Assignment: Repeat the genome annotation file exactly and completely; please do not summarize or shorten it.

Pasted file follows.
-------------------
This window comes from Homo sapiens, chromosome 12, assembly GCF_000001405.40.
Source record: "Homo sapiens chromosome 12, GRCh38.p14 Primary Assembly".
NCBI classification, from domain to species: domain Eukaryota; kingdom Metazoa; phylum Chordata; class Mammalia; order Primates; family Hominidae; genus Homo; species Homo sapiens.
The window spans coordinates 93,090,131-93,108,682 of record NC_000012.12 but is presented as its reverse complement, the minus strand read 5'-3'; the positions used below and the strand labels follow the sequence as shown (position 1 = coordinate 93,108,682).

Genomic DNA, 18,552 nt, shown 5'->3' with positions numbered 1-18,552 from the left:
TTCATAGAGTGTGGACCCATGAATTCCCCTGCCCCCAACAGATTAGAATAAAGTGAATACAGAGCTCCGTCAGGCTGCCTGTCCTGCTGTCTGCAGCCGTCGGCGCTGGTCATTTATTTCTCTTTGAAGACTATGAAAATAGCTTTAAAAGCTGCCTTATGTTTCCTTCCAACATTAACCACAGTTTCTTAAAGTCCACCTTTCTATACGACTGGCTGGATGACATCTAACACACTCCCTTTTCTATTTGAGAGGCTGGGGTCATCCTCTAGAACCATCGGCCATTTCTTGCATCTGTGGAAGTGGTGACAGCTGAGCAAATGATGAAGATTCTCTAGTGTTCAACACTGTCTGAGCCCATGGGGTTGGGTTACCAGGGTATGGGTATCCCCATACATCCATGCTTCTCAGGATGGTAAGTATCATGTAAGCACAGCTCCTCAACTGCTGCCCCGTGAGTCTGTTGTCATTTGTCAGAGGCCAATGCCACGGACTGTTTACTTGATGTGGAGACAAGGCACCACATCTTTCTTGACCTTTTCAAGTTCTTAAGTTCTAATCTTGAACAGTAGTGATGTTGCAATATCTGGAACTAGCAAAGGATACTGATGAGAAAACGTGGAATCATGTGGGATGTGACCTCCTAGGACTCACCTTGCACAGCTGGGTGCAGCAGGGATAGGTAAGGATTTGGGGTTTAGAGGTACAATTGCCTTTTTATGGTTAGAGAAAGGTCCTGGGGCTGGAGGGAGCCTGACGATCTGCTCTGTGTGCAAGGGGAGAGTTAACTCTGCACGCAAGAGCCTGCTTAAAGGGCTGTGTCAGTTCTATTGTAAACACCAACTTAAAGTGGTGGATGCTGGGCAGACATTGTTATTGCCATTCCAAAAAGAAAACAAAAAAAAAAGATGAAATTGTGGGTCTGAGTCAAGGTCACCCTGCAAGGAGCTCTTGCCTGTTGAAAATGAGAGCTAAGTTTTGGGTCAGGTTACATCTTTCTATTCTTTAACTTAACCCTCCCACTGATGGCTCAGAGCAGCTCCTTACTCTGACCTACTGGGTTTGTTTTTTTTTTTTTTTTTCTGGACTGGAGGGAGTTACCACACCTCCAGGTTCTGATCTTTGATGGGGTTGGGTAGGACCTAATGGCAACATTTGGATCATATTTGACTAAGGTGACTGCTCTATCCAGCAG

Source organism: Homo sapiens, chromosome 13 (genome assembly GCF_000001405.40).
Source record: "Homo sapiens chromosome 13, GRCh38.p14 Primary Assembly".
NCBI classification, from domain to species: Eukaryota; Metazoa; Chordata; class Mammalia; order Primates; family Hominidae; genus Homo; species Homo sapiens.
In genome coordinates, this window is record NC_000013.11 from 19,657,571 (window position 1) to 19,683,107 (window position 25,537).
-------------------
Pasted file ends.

This window comes from Homo sapiens, chromosome 12, assembly GCF_000001405.40.
Source record: "Homo sapiens chromosome 12, GRCh38.p14 Primary Assembly".
NCBI classification, from domain to species: domain Eukaryota; kingdom Metazoa; phylum Chordata; class Mammalia; order Primates; family Hominidae; genus Homo; species Homo sapiens.
The window spans coordinates 93,090,131-93,108,682 of record NC_000012.12 but is presented as its reverse complement, the minus strand read 5'-3'; the positions used below and the strand labels follow the sequence as shown (position 1 = coordinate 93,108,682).

Genomic DNA, 18,552 nt, shown 5'->3' with positions numbered 1-18,552 from the left:
TTCATAGAGTGTGGACCCATGAATTCCCCTGCCCCCAACAGATTAGAATAAAGTGAATACAGAGCTCCGTCAGGCTGCCTGTCCTGCTGTCTGCAGCCGTCGGCGCTGGTCATTTATTTCTCTTTGAAGACTATGAAAATAGCTTTAAAAGCTGCCTTATGTTTCCTTCCAACATTAACCACAGTTTCTTAAAGTCCACCTTTCTATACGACTGGCTGGATGACATCTAACACACTCCCTTTTCTATTTGAGAGGCTGGGGTCATCCTCTAGAACCATCGGCCATTTCTTGCATCTGTGGAAGTGGTGACAGCTGAGCAAATGATGAAGATTCTCTAGTGTTCAACACTGTCTGAGCCCATGGGGTTGGGTTACCAGGGTATGGGTATCCCCATACATCCATGCTTCTCAGGATGGTAAGTATCATGTAAGCACAGCTCCTCAACTGCTGCCCCGTGAGTCTGTTGTCATTTGTCAGAGGCCAATGCCACGGACTGTTTACTTGATGTGGAGACAAGGCACCACATCTTTCTTGACCTTTTCAAGTTCTTAAGTTCTAATCTTGAACAGTAGTGATGTTGCAATATCTGGAACTAGCAAAGGATACTGATGAGAAAACGTGGAATCATGTGGGATGTGACCTCCTAGGACTCACCTTGCACAGCTGGGTGCAGCAGGGATAGGTAAGGATTTGGGGTTTAGAGGTACAATTGCCTTTTTATGGTTAGAGAAAGGTCCTGGGGCTGGAGGGAGCCTGACGATCTGCTCTGTGTGCAAGGGGAGAGTTAACTCTGCACGCAAGAGCCTGCTTAAAGGGCTGTGTCAGTTCTATTGTAAACACCAACTTAAAGTGGTGGATGCTGGGCAGACATTGTTATTGCCATTCCAAAAAGAAAACAAAAAAAAAAGATGAAATTGTGGGTCTGAGTCAAGGTCACCCTGCAAGGAGCTCTTGCCTGTTGAAAATGAGAGCTAAGTTTTGGGTCAGGTTACATCTTTCTATTCTTTAACTTAACCCTCCCACTGATGGCTCAGAGCAGCTCCTTACTCTGACCTACTGGGTTTGTTTTTTTTTTTTTTTTTCTGGACTGGAGGGAGTTACCACACCTCCAGGTTCTGATCTTTGATGGGGTTGGGTAGGACCTAATGGCAACATTTGGATCATATTTGACTAAGGTGACTGCTCTATCCAGCAG

Source organism: Homo sapiens, chromosome 13 (genome assembly GCF_000001405.40).
Source record: "Homo sapiens chromosome 13, GRCh38.p14 Primary Assembly".
NCBI classification, from domain to species: Eukaryota; Metazoa; Chordata; class Mammalia; order Primates; family Hominidae; genus Homo; species Homo sapiens.
In genome coordinates, this window is record NC_000013.11 from 19,657,571 (window position 1) to 19,683,107 (window position 25,537).